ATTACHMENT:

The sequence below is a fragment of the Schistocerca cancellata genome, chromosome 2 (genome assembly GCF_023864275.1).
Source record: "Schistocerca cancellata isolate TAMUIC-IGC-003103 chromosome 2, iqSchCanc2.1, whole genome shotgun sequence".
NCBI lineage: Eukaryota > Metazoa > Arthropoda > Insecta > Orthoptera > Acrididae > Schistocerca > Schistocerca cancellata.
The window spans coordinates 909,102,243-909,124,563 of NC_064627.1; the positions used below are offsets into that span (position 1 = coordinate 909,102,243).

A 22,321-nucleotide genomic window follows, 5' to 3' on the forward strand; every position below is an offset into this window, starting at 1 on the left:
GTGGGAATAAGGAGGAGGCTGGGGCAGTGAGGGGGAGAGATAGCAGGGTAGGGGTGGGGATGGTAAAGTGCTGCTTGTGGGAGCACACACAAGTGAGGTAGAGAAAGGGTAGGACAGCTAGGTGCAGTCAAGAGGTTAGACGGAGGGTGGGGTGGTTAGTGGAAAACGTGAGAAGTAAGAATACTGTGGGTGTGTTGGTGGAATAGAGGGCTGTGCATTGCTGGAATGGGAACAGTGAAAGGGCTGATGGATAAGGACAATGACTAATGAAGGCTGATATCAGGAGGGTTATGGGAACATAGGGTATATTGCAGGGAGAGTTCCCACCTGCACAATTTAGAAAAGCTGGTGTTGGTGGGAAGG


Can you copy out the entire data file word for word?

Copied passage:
The sequence below is a fragment of the Schistocerca cancellata genome, chromosome 2 (genome assembly GCF_023864275.1).
Source record: "Schistocerca cancellata isolate TAMUIC-IGC-003103 chromosome 2, iqSchCanc2.1, whole genome shotgun sequence".
NCBI lineage: Eukaryota > Metazoa > Arthropoda > Insecta > Orthoptera > Acrididae > Schistocerca > Schistocerca cancellata.
The window spans coordinates 909,102,243-909,124,563 of NC_064627.1; the positions used below are offsets into that span (position 1 = coordinate 909,102,243).

A 22,321-nucleotide genomic window follows, 5' to 3' on the forward strand; every position below is an offset into this window, starting at 1 on the left:
GTGGGAATAAGGAGGAGGCTGGGGCAGTGAGGGGGAGAGATAGCAGGGTAGGGGTGGGGATGGTAAAGTGCTGCTTGTGGGAGCACACACAAGTGAGGTAGAGAAAGGGTAGGACAGCTAGGTGCAGTCAAGAGGTTAGACGGAGGGTGGGGTGGTTAGTGGAAAACGTGAGAAGTAAGAATACTGTGGGTGTGTTGGTGGAATAGAGGGCTGTGCATTGCTGGAATGGGAACAGTGAAAGGGCTGATGGATAAGGACAATGACTAATGAAGGCTGATATCAGGAGGGTTATGGGAACATAGGGTATATTGCAGGGAGAGTTCCCACCTGCACAATTTAGAAAAGCTGGTGTTGGTGGGAAGG